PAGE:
Progress of the Earthworks “Since August 13th, 2008 when earthworks on the Argyle International Airport began in earnest the Chatoyasha Contingent has been concentrating on clearing and grubbing the area, demolishing vacant houses, removing the top soil and creating an embankment in the valley within the first kilometer of the Runway; to date the progress of the earth works in quantifiable terms is as follows:-
Clearing and grubbing 42.6%. Demolition of houses 11.6% Removal of topsoil 40.4% Embankment 12.3%”.
Mr. Speaker, just in case to give an idea: the total volume for the embankment is $3.3 million cubic meters of soil”.
HONOURABLE MR. SPEAKER: What is the percentage you said on that again? DR. THE HONOURABLE RALPH GONSALVES: 12.3%. HONOURABLE MR. SPEAKER: 12.3%.
DR. THE HONOURABLE RALPH GONSALVES: The volume executed so far is 409,861 cubic meters of embankment. In the situation with clearing and grubbing, we are supposed to do 868,410 square meters; we have done 370,200 square meters.
Additional Equipment
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“Following upon his promise to assist with the Earthworks on the project; the Government of the Bolivarian Republic of Venezuela made available to our country 37 pieces of heavy earth moving equipment and a variety of spares costing US $10 million, EC$27 million. The equipment has been fully employed on the project since 13th August, 2008. Recently also, the Government of Austria made to the Government of St Vincent and the Grenadines a Grant of EC $502,625.00 to assist with the purchase of three Compactors for the project. These Compactors were bought and are also fully utilized on the project.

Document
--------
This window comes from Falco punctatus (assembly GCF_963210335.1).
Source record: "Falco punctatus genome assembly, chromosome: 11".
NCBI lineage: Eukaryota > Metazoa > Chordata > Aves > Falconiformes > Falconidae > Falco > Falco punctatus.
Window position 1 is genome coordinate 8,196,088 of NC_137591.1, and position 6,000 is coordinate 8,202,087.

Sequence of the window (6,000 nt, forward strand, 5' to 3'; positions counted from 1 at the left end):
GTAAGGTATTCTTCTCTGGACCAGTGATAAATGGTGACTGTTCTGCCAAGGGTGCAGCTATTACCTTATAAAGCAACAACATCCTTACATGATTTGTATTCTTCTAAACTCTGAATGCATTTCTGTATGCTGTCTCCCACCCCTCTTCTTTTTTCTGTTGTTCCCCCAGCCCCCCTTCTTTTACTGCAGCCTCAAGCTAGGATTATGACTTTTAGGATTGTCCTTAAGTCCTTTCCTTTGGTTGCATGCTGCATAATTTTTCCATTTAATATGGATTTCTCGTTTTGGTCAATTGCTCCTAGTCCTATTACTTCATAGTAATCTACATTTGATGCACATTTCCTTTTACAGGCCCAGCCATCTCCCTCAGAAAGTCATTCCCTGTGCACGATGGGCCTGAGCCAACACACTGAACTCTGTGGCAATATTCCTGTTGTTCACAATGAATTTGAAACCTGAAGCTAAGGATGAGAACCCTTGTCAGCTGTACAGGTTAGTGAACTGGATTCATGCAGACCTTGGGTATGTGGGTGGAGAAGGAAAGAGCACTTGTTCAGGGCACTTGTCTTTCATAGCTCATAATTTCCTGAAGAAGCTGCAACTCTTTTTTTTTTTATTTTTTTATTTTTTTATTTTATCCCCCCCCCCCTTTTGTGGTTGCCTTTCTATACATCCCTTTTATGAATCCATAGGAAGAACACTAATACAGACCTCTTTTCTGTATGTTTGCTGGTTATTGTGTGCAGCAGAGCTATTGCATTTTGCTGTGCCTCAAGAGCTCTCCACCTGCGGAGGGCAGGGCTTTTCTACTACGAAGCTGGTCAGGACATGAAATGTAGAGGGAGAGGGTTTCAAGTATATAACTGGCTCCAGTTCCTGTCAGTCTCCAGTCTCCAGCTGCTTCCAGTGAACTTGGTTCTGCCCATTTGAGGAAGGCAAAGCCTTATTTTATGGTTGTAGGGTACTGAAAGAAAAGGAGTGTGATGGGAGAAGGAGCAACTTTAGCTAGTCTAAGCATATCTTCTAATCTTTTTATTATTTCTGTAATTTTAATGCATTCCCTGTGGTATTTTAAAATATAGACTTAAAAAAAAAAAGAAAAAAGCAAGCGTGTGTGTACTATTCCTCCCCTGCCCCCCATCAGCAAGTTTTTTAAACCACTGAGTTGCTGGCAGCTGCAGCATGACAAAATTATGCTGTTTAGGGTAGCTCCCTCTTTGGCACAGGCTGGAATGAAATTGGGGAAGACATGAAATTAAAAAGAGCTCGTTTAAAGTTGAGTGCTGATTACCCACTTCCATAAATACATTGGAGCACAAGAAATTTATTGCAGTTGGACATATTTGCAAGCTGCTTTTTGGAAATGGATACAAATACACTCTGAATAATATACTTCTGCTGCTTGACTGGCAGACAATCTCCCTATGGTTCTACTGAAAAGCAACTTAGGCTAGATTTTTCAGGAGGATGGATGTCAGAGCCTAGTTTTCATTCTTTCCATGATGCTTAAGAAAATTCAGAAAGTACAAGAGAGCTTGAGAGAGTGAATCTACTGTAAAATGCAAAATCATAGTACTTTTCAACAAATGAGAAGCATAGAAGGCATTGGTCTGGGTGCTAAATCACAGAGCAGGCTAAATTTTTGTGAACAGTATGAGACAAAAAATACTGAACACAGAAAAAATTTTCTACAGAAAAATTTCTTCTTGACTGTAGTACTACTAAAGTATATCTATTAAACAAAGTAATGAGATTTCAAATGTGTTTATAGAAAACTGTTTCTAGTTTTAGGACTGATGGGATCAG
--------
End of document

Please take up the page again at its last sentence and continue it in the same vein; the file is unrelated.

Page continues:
Mr. Speaker, you remember when I went to Austria last year; they said, “whey he going to Austria for?” “He is going on a joy ride”. Well you see what the joyride brought? In addition to 10 Scholarships and the students are there. Ah! I tell you.
However in order for the IADC to complete the amount of Earthworks required for the Airport Project to become operational by March 20th, 2012, it needs to acquire additional heavy equipment. For this reason the IADC has recently purchased from its own resources several pieces of used equipment; some of which have already been delivered to the project site while others are being shipped and will be delivered soon. The equipments recently purchased are as follows:-
(4) Articulated Rock Trucks (1) Cat 345 Excavator (1) Cat 330 Excavator with Hydraulic Hammer (1) Wagon Drill (2) Bulldozers: (1) D8 and (1) D9 and (2) Motor scrapers
With these additional pieces of equipment the IADC is confident that the work would be speeded up further barring unforeseen natural disasters.